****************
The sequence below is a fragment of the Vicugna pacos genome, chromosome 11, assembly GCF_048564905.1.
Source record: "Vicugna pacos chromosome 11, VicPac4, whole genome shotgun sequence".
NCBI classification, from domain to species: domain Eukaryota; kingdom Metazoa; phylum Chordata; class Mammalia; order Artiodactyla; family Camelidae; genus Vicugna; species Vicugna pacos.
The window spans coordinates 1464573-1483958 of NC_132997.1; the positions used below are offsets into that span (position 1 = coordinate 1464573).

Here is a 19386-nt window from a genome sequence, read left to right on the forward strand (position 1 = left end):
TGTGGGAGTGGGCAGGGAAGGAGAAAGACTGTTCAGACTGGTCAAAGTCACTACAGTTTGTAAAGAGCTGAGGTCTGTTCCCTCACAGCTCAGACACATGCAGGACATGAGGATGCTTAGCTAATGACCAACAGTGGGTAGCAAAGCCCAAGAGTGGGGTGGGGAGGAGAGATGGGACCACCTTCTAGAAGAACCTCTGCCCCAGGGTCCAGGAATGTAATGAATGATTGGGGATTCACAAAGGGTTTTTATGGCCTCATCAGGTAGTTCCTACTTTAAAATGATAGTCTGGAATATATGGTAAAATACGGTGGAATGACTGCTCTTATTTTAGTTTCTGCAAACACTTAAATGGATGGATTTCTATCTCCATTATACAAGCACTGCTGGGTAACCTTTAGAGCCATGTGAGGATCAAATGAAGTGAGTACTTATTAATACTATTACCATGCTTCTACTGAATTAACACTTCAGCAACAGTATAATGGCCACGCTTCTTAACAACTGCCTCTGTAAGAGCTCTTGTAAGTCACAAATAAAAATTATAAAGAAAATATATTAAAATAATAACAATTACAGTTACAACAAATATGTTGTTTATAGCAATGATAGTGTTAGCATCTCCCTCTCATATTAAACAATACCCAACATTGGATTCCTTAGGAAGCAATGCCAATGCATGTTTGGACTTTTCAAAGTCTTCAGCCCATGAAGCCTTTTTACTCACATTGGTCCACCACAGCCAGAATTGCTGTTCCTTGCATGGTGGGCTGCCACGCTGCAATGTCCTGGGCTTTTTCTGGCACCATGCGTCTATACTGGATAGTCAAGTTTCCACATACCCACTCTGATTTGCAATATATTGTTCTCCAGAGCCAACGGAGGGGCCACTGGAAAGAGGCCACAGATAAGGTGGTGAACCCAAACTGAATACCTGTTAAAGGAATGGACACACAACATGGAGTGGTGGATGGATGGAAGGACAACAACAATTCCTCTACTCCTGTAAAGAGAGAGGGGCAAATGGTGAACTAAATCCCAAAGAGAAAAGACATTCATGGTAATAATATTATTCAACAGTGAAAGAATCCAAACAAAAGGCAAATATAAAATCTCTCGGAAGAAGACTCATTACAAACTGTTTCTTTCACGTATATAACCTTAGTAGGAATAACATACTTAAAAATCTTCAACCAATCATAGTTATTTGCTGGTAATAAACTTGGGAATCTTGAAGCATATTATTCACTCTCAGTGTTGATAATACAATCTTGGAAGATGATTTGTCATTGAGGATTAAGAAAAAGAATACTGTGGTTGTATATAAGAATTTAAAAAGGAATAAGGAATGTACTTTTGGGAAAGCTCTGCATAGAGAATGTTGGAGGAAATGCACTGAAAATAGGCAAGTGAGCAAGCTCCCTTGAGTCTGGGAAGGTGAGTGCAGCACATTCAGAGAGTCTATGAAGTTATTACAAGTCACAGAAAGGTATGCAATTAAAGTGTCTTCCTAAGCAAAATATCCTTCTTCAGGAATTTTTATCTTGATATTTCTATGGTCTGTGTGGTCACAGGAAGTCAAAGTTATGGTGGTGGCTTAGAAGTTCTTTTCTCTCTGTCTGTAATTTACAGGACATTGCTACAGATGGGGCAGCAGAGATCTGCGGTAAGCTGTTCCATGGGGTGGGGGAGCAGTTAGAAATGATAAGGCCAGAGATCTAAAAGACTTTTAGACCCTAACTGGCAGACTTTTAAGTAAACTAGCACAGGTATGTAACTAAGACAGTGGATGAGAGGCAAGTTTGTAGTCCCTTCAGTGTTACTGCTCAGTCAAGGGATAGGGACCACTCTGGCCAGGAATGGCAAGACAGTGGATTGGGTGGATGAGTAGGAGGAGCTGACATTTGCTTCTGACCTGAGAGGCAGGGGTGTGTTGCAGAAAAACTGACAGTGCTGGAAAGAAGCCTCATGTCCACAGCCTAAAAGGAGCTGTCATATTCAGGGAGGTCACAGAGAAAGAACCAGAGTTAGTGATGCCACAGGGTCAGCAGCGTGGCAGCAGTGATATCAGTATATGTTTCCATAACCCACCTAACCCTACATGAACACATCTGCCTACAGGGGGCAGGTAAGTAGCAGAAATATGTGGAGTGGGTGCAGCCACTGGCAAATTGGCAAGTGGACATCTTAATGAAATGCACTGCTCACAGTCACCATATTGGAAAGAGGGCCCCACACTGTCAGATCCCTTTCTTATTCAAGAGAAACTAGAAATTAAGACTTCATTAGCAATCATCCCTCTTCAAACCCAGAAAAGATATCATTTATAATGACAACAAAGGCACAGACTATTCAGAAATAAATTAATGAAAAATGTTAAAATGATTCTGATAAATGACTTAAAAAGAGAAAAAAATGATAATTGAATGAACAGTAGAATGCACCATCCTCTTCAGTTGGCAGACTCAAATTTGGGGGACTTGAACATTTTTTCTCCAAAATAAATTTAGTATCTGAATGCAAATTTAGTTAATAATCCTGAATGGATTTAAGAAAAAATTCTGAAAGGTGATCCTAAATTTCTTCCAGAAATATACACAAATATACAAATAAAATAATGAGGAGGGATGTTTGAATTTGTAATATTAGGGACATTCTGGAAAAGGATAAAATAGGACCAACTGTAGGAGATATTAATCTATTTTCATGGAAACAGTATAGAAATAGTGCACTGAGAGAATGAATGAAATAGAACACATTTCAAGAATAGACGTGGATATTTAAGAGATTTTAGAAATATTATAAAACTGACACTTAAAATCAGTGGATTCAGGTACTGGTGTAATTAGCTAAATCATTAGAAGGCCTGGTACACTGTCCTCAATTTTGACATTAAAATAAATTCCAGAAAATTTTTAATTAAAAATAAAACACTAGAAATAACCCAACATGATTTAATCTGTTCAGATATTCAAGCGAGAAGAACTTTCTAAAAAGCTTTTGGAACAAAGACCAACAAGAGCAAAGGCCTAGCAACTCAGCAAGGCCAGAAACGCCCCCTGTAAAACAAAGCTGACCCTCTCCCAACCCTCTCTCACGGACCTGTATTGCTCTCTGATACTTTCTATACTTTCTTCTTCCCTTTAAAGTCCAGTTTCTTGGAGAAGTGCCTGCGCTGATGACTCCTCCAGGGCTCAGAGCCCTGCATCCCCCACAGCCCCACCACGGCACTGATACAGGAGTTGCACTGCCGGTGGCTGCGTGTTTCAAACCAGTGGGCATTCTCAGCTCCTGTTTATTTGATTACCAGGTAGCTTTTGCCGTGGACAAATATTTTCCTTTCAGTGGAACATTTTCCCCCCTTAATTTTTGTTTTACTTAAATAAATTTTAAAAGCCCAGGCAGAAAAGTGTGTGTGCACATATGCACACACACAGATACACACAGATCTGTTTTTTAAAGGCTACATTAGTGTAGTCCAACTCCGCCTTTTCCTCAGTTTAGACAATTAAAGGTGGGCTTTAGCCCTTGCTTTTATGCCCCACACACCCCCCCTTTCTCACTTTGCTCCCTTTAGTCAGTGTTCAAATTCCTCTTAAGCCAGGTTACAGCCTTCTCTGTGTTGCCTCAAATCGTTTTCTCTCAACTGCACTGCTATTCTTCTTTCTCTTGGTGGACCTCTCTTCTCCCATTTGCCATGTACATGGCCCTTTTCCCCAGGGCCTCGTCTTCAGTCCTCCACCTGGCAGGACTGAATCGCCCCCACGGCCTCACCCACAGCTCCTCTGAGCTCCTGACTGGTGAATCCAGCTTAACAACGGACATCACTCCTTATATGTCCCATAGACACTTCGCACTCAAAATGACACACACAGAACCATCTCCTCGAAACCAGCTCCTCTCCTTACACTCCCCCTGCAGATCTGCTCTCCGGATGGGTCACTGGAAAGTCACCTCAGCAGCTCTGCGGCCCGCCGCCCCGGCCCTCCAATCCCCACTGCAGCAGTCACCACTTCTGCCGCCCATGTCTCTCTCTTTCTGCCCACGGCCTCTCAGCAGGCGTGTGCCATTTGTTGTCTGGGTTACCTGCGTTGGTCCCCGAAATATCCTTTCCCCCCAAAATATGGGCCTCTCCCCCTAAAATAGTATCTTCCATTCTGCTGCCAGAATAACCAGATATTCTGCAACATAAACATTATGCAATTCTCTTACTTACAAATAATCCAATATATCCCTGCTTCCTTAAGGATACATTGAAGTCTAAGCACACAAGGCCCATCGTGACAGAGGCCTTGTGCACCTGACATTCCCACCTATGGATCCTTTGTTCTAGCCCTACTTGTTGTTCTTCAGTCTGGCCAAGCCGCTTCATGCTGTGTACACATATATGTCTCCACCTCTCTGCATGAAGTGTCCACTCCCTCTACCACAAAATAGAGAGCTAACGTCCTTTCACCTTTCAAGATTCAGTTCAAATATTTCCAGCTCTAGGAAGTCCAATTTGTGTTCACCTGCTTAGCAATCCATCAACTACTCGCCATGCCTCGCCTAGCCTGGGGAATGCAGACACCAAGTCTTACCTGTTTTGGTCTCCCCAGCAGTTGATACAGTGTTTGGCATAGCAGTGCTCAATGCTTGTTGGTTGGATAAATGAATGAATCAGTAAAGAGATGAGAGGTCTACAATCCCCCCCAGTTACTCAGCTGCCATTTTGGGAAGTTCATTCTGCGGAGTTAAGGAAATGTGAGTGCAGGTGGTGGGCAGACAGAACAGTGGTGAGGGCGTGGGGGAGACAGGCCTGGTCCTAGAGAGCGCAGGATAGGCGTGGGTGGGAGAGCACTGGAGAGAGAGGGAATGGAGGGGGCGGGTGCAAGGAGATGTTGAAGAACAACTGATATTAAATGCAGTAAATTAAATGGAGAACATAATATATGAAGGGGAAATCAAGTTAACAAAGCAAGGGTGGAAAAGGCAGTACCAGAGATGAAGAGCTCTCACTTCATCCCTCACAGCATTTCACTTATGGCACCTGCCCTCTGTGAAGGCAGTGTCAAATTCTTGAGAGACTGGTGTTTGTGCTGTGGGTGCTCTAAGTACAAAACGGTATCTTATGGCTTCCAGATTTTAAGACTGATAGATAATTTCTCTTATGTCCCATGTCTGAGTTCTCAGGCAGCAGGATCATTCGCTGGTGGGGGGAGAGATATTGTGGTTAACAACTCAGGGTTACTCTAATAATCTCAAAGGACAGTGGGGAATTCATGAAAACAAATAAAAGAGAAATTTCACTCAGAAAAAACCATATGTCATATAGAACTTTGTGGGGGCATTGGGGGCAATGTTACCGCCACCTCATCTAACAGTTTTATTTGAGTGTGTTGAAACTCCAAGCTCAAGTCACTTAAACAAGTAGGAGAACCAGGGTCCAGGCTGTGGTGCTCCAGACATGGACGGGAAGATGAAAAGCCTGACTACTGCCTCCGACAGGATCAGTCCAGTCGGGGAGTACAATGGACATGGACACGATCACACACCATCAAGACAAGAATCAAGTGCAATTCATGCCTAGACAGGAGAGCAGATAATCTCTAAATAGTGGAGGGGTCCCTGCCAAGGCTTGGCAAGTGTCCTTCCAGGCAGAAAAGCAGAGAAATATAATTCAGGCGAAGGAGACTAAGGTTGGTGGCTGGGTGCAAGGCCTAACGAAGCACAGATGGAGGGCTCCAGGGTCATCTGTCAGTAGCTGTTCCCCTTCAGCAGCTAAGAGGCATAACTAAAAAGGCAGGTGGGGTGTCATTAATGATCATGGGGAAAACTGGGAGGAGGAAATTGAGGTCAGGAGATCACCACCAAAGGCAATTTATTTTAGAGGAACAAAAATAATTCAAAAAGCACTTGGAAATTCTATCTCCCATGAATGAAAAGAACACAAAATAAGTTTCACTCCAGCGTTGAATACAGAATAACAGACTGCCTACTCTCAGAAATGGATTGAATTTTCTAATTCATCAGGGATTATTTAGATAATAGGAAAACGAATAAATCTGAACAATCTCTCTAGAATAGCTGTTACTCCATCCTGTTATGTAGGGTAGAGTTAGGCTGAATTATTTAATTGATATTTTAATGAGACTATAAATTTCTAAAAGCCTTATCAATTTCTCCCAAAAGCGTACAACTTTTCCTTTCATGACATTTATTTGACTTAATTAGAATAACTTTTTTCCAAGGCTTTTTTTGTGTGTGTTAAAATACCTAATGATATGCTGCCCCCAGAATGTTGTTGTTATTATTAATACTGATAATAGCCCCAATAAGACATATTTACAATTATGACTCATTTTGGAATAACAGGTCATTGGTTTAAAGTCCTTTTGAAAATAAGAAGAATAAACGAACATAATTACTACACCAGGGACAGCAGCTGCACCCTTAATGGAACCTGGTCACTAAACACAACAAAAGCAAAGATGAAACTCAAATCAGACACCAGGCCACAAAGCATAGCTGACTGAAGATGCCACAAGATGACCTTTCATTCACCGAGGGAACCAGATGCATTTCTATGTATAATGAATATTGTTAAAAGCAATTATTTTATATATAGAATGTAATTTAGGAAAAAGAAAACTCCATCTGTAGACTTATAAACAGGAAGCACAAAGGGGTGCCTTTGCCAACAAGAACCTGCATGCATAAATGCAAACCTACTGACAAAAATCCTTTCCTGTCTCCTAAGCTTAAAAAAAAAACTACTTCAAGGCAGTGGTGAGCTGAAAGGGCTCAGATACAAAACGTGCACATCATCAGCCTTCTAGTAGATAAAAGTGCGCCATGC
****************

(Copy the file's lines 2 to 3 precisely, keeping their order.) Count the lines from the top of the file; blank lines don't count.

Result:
Source record: "Vicugna pacos chromosome 11, VicPac4, whole genome shotgun sequence".
NCBI classification, from domain to species: domain Eukaryota; kingdom Metazoa; phylum Chordata; class Mammalia; order Artiodactyla; family Camelidae; genus Vicugna; species Vicugna pacos.